General Motors May Be Stuck With Bolt Despite Reasons To Ax It
General Motors is pushing ahead with its electrified future, but while Ultium powered models like the Hummer EV and the Cadillac Lyriq are showcasing the company's full potential in the green market. A less desirable legacy may continue to haunt the company if it chooses to ax the Chevrolet Bolt EV according to a new report from CNN Buisness.
Bolt Helps Fill A Role For GM Even If It's Flawed
GM is preparing to roll out its lineup of Ulitum powered vehicles, but one major problem is that the first wave of these models are targeted towards wealthy early adopters and buyers, which leaves the bulk of the buying public out of the mix. The Bolt, on the other hand, was designed from the beginning to appeal to the mass market, especially with its $31,000 price tag. The newly minted Bolt EUV was supposed to expand the idea by giving customers a more utility-focused version of the Bolt for everyday use.
As a result, the Bolt is currently the only mass-market EV offering GM has, especially with their upcoming models having price tags that are either over $100,000 or are slightly under it before various fees and taxes are factored in. That allowed the Bolt to serve as a potent gateway model for EV adopters either looking to move up into newer GM EV offerings or buyers that want to go all-electric but only have a modest budget to work with.
The Bolt also had the highest conquest rate in the GM lineup (pre-recall) , with the company reporting in the past that 70 percent of new Bolt buyers were customers that came over from other automakers. That's important, especially with rivals like Tesla, Volkswagen, and even Ford all offering EV entries priced in the mainstream market.
GM Still Looking To Make Good On Investment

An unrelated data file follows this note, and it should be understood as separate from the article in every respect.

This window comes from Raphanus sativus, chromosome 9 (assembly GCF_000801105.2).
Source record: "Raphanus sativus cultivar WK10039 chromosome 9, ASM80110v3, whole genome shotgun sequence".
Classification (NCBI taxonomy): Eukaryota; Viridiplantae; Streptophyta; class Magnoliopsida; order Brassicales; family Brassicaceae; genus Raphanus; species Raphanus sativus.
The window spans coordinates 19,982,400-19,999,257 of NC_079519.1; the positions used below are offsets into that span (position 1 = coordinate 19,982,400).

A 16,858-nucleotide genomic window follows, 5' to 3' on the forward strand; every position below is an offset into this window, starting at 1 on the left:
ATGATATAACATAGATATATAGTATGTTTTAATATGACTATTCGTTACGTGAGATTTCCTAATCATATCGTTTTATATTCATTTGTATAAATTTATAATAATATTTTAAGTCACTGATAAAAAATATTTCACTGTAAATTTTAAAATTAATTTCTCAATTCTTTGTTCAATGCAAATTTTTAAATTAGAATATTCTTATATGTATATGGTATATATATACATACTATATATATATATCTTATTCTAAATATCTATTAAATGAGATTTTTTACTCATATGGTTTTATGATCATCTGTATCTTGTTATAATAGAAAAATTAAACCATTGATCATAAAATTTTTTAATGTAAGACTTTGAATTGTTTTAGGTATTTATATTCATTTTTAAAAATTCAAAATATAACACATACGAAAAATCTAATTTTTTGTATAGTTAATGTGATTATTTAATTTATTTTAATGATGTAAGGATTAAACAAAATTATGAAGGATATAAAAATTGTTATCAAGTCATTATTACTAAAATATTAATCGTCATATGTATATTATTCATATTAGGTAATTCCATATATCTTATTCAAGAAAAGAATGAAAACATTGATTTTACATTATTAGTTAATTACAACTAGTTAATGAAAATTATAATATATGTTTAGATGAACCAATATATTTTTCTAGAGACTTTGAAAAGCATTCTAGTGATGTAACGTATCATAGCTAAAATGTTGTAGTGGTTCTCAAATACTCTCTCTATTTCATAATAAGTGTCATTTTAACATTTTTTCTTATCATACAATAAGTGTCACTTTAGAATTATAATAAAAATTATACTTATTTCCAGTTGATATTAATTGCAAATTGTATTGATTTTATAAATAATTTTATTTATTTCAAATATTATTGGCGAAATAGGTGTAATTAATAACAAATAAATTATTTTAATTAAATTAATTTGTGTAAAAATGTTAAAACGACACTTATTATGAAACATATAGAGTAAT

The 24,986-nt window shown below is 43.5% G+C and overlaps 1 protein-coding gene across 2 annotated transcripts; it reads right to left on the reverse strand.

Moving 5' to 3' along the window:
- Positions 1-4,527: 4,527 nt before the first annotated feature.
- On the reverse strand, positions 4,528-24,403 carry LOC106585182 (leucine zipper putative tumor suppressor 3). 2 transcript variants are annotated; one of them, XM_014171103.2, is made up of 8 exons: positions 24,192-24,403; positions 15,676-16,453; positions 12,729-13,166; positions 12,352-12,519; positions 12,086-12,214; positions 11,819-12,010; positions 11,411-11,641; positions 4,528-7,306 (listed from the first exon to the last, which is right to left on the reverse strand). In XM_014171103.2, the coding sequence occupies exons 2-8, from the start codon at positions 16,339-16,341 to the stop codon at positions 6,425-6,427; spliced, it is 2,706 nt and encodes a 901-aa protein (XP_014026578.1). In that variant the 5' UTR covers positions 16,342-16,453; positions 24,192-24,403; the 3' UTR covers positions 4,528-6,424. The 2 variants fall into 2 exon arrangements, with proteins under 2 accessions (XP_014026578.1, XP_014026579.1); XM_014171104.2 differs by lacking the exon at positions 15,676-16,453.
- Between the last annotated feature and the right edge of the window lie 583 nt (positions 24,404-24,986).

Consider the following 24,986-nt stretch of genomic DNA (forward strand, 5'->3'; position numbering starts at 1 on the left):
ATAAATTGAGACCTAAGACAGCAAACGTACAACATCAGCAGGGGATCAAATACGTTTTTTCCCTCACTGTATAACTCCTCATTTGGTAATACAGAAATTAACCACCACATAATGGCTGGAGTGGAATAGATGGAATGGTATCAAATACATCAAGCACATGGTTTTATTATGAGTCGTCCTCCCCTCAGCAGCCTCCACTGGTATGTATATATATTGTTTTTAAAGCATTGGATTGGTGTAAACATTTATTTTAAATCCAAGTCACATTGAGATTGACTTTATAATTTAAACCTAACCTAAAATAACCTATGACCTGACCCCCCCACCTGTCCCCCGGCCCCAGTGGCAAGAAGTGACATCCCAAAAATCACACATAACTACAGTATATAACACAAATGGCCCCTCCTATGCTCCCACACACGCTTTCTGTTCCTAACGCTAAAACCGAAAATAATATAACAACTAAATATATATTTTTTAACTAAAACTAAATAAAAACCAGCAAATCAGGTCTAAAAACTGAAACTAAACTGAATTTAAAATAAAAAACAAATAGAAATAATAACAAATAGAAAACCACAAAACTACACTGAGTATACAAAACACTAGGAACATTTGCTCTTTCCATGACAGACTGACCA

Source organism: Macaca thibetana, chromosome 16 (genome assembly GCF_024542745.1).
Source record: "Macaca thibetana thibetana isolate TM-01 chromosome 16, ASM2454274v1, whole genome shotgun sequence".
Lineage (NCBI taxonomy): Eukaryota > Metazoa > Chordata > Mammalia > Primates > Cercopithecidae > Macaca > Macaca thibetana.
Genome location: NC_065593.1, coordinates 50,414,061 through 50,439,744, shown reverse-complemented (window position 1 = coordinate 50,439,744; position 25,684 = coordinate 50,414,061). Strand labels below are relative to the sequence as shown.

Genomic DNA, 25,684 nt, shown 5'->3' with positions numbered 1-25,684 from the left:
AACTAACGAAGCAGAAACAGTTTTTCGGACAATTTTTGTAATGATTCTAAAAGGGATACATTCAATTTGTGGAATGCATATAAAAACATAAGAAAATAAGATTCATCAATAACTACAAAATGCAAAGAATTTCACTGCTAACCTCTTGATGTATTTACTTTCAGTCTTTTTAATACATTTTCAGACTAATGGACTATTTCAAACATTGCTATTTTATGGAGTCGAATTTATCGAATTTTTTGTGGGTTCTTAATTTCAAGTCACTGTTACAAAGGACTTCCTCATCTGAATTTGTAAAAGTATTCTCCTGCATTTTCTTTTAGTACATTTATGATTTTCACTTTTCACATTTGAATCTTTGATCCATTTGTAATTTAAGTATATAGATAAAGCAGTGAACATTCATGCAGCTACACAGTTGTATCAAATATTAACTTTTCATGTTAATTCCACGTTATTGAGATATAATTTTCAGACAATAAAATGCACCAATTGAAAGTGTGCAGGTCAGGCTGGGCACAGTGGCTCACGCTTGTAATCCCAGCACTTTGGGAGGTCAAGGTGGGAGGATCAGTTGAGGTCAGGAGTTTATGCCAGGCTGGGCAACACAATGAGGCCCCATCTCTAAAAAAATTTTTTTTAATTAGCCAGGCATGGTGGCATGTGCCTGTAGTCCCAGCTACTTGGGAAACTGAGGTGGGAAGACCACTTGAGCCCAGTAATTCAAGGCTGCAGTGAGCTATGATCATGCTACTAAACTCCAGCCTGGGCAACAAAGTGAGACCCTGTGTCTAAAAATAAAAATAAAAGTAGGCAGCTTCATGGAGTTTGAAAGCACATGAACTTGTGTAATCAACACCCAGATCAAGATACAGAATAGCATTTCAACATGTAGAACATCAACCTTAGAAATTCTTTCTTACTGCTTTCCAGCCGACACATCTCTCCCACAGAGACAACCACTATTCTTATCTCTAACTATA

The calls to ax the Bolt from the lineup have become louder in recent months, but the actual act of axing it from the lineup is not as straightforward as it seems, and lingering issues will most likely prevent GM from doing so. The company has stated that the Bolt's future is still positive and that it will not be going anywhere once production starts up.
Part of this comes from GM's having to invest sizable amounts of capital into retooling the Orion Assembly Plant. The facility has proven to be a very adaptable plant for GM and has worn its fair share of hats over the years, but moving new tools and potentially reconfiguring the entire interior of the plant for a new model will be a considerable investment.
Instead, look for GM to potentially follow through with its attempts to restart Bolt production at Orion with the current tooling in place. This would allow the company to make maximum use of their original investment into Bolt production methods and equipment while also potentially building a fund for future plant retooling if it decides to move another model into the plant.
Lastly, GM recently launched the Bolt EUV alongside the redesigned Bolt and is still eying a vital slice of the EV market once things with the Bolt recall are all sorted out. The development of both models also cost GM alot of capital, and with the typical lifespan of an automobile being roughly four or to five years, GM will want to do everything it can to squeeze all the profit potential it can out of the Bolt.
Photo Credit: General Motors
Carl Malek has been an automotive journalist for over 10 years. In addition to his specialization with Ford, he grew up in a General Motors household and is extensively familiar with their products too. Contact Carl on Twitter at @CarlMalek3, on Instagram and Facebook for automotive news to send news tips.